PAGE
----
In an interview, Mr. Dexter said energy co-operation will also include working together to promote renewable energy and reduce dependence on fossil fuels. The Premier sees a political window for the provinces to take action.

"Now that the election in Alberta is settled, there is a desire to want to have a good vision of what Canada's energy future is going to look like," he said. "I don't anticipate that big a problem getting us to a shared consensus with respect to the fundamentals of the energy picture for the country."

Mr. McGuinty agreed. "I think the great thing about the Council of the Federation is it's an opportunity to stop seeing ourselves as competitors and to start seeing ourselves as strong players on the same team, Canada, so that we can face the world together and compete as one when it comes to securing growth and prosperity for our economy," he told reporters on Thursday.

The endorsement of shipping western oil east is part of a 68-page report from the Senate committee on energy, the environment and natural resources, released Thursday. The report was adopted unanimously by the committee's seven Conservative members and five Liberals.

The report says Canada's environment must be vigorously protected and outlines various options for curbing emissions such as a carbon tax or carbon pricing. However, the senators take no position on what measures Ottawa should approve to curb energy emissions.

Acknowledging that Canada has so far failed to secure public support for shipping more oil south to the U.S. Gulf Coast and that a new pipeline to the Pacific remains controversial, the committee's Conservative chair, David Angus, said looking east is a "no brainer."

The outgoing Quebec senator said it doesn't make sense for eastern provinces to be importing oil from countries like Algeria and Venezuela when there is excess supply in the West.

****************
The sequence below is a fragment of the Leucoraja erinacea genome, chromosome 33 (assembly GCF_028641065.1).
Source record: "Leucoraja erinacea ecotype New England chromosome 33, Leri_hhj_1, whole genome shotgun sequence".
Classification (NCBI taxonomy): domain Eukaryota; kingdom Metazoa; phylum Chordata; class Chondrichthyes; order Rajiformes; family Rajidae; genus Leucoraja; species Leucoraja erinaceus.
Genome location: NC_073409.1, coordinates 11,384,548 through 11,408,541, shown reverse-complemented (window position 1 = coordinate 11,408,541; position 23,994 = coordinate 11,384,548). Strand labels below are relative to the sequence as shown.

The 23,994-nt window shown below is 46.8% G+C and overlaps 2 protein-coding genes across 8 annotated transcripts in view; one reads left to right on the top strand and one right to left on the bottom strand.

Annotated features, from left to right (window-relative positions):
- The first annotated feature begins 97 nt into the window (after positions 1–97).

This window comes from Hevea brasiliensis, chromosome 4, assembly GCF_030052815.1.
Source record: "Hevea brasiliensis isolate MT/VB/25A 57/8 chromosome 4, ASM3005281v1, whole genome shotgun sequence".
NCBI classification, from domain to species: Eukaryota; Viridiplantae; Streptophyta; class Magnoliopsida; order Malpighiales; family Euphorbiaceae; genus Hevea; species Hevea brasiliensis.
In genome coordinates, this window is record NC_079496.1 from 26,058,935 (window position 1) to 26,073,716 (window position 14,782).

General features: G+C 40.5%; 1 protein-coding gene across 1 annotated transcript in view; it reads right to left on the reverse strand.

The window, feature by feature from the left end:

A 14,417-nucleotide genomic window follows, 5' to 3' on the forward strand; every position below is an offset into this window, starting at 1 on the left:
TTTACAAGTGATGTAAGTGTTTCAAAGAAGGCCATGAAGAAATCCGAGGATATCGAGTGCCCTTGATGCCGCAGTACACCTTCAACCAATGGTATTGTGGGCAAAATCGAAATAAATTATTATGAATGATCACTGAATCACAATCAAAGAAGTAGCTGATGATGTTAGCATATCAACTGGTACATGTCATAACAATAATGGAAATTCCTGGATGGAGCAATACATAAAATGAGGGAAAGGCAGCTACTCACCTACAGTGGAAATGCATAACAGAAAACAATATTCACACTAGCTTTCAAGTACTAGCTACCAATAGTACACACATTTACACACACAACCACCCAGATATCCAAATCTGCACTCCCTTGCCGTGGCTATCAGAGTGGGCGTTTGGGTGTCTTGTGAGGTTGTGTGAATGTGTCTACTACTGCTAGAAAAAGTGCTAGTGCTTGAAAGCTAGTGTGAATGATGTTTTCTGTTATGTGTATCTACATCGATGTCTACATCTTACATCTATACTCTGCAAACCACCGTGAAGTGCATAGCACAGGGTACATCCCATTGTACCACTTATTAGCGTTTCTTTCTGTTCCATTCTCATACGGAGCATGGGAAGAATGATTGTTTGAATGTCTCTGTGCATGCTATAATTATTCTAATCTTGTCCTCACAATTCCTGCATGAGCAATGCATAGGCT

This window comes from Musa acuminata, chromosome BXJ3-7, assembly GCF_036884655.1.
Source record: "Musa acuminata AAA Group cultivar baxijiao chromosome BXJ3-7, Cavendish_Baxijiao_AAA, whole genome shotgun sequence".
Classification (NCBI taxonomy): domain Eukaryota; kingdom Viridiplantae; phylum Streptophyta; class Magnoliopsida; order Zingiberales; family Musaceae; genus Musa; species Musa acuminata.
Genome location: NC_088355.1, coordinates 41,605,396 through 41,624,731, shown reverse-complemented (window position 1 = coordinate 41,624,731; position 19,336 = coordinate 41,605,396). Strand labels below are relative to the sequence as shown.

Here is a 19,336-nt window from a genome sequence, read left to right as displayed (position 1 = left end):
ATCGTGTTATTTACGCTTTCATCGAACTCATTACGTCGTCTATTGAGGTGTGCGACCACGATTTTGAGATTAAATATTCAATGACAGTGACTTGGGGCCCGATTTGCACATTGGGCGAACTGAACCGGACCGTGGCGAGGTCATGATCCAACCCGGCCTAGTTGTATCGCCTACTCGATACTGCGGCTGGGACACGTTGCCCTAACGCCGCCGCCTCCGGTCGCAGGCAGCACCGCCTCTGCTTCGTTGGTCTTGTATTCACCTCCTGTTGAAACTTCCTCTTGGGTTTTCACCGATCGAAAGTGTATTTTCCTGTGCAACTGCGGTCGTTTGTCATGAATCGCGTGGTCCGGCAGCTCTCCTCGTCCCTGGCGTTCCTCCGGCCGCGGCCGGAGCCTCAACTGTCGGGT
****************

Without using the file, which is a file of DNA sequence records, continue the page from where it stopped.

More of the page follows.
"It's pretty crazy when you have such bountiful supplies of your own," he said.

Earlier this year, Enbridge Inc. announced a $2.6-billion plan to reverse the flow of a key pipeline in order to bring western oil from Sarnia to a facility northwest of Hamilton, and ultimately farther east to Montreal. The project's first phase has not yet been approved by the National Energy Board.

Canada's oil and gas sector – as well as Canadian governments that benefit from the billions in revenues from the industry – are currently missing out on the high prices available for internationally traded Brent crude. Canada's current distribution network leaves it largely dependent on supplying the North American market under the separate pricing for West Texas Intermediate, the benchmark for North American crude oil. The WTI price is lower than Brent because of a current glut of supply in the United States.

Resolving this bottleneck has become a political priority for Prime Minister Stephen Harper, who pushed hard for a new southbound Keystone XL pipeline through the United States, which would send oil for export.

After U.S. President Barack Obama put that project on hold, the Prime Minister made clear that Canada's priority would be to ship Alberta oil west to the Pacific. His government's 2012 budget bill include a wide range of measures aimed at speeding up regulatory approval of large-scale resource projects, including new pipelines.

Yet Enbridge's Northern Gateway plan to run a pipeline from Edmonton to Kitimat, B.C., is also facing political opposition and it is unclear at this point whether the project will ultimately go ahead.